MKSAP: 55-year-old woman after bariatric surgery

Test your medicine knowledge with the MKSAP challenge, in partnership with the American College of Physicians.

A 55-year-old woman is evaluated during a routine examination. She underwent biliopancreatic diversion with duodenal switch 8 years ago for treatment of obesity-related complications and lost 68.0 kg (150.0 lb) in the first year following surgery. Her weight has been relatively stable for the last year. She has had chronic nonbloody diarrhea since her bariatric surgery. She also has had generalized fatigue, dry skin, dry and itchy eyes, and increased difficulty seeing road signs at night while driving. Her other medical problems are type 2 diabetes mellitus and hypertension. Her prescription medications are metformin and lisinopril, and she also takes an over-the-counter multivitamin with iron. Her last colonoscopy, performed 5 years ago, was normal.

On physical examination, blood pressure is 140/79 mm Hg and pulse rate is 63/min. BMI is 25. The examination is otherwise unremarkable.

Laboratory studies reveal a hemoglobin level of 10.5 g/dL (105 g/L) and a mean corpuscular volume of 95 fL.

Which of the following deficiencies best explains this patient’s current findings?

A. Copper
B. Iron
C. Vitamin A
D. Vitamin B12

MKSAP Answer and Critique

The correct answer is C. Vitamin A.

Vitamin A deficiency is most likely to explain this patient’s findings, and the most appropriate and important study is immediate assessment of this patient’s vitamin A status with serum retinol measurement. Her ocular symptoms are very serious manifestations of vitamin A deficiency, which may be progressive and may lead to permanent visual impairment if left untreated. Symptoms associated with vitamin A deficiency include decreased vision at night or in dim light, dry eyes, corneal and/or eyelid inflammation, and rough and/or dry skin. The absorption of the fat-soluble vitamins A, D, E, and K can be severely impaired following malabsorptive bariatric surgery, including Roux-en-Y gastric bypass (RYGB) and biliopancreatic diversion with duodenal switch. Vitamin A deficiency has been reported to occur in 11% of patients after gastric bypass despite taking a daily multivitamin. This deficiency can occur within 1 year of surgery; the reported prevalence is 10% to 50% in patients with RYGB and 61% to 69% in those with biliopancreatic diversion. Vitamin A deficiency is believed to arise from multiple factors such as fat malabsorption, decreased intake from reduced overall food consumption, and possible underlying fatty liver disease. Other micronutrient deficiencies (in addition to the previously mentioned fat-soluble vitamins A, D, E, and K) that can develop following RYGB include iron, folic acid, zinc, selenium, copper, magnesium, thiamine (vitamin B1), cobalamin (vitamin B12), vitamin C, and in rare cases, riboflavin (vitamin B2) and pyridoxine (vitamin B6).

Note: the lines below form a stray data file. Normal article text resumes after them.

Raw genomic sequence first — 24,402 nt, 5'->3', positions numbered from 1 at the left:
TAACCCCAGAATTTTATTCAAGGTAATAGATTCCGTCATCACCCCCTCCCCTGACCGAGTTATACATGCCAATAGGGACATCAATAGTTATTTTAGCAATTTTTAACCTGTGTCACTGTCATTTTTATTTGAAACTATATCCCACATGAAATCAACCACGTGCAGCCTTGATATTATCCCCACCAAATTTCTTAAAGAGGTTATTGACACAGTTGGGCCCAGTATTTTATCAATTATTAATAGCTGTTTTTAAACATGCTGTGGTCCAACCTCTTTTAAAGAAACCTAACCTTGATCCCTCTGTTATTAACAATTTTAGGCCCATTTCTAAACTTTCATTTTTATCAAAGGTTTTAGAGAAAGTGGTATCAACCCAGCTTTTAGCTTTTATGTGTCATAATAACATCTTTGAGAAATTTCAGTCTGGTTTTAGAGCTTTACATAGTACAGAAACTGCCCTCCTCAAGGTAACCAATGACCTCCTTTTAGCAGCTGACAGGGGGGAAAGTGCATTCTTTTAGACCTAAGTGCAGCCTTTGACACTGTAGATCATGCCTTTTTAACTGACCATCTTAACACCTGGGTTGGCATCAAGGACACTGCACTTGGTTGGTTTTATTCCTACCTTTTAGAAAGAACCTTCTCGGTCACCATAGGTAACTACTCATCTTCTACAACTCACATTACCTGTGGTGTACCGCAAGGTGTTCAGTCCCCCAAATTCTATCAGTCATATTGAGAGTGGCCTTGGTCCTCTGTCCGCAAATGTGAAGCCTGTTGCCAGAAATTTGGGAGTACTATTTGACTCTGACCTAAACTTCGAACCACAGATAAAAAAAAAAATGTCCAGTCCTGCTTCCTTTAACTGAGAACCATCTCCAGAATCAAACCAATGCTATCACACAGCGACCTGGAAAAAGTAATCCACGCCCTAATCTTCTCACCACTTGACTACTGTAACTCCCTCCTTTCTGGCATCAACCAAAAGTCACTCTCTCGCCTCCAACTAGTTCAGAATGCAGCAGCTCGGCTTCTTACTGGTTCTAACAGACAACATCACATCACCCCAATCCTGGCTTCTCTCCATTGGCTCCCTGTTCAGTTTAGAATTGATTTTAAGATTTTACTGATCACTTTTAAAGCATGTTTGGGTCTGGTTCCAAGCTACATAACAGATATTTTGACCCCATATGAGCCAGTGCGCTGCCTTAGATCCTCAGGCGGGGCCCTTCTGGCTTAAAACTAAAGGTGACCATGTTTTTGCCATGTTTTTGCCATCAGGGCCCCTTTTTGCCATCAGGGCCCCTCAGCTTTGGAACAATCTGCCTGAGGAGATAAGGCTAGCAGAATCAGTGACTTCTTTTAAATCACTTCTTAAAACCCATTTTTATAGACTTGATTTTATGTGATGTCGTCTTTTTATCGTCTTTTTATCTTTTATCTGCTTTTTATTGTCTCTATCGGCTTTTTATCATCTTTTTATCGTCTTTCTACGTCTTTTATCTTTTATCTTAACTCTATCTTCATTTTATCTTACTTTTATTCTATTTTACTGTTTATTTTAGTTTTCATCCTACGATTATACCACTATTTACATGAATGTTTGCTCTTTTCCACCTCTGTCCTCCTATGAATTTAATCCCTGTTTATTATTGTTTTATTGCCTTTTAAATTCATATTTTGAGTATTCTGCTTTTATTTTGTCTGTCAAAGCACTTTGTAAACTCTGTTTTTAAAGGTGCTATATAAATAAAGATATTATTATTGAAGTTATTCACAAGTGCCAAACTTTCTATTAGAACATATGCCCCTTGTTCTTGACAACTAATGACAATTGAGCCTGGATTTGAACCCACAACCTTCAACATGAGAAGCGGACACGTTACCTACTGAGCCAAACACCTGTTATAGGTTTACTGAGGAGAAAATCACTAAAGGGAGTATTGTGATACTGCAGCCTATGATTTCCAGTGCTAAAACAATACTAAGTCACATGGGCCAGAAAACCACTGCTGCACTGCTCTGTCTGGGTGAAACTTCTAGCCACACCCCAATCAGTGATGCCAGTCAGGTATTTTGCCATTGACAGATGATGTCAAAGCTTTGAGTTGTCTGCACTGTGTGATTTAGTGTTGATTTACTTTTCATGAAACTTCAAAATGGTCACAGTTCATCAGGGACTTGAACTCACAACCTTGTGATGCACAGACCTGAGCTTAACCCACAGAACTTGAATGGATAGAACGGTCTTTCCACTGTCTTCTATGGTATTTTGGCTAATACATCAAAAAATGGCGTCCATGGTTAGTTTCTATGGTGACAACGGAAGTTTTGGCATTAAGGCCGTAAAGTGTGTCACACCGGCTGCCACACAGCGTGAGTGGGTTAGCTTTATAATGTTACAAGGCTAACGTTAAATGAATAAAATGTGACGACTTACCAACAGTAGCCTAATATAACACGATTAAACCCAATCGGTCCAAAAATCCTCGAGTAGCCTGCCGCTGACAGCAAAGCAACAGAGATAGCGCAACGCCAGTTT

Copper deficiency may cause muscle weakness due to myeloneuropathy, ataxia, and cognitive deficits that may be difficult to differentiate from B12 deficiency. Less common neurologic findings include bilateral visual loss. Hematologic findings in copper deficiency include microcytic anemia, which may mimic iron deficiency anemia, and leukopenia.

Although iron deficiency does occur following RYGB, this patient is on iron replacement and has a normal mean corpuscular volume. Patients with iron deficiency are likely to have hypochromic, microcytic anemia and may have brittle or deformed nails, cheilitis, pica, and restless legs syndrome. Visual symptoms are not seen with iron deficiency anemia.

Although vitamin B12 deficiency may occur following RYGB, this is unlikely given this patient’s normal mean corpuscular volume. Furthermore, a vitamin B12 deficiency could lead to peripheral neuropathy and gait disturbance but not the skin or visual disturbances seen in this patient.

Key Point

  • The absorption of the fat-soluble vitamins A, D, E, and K can be severely impaired following malabsorptive bariatric surgery, including Roux-en-Y gastric bypass and biliopancreatic diversion with duodenal switch.

This content is excerpted from MKSAP 17 with permission from the American College of Physicians (ACP). Use is restricted in the same manner as that defined in the MKSAP 16 Digital license agreement. This material should never be used as a substitute for clinical judgment and does not represent an official position of ACP. All content is licensed to KevinMD.com on an “AS IS” basis without any warranty of any nature. The publisher, ACP, shall not be liable for any damage or loss of any kind arising out of or resulting from use of content, regardless of whether such liability is based in tort, contract or otherwise.

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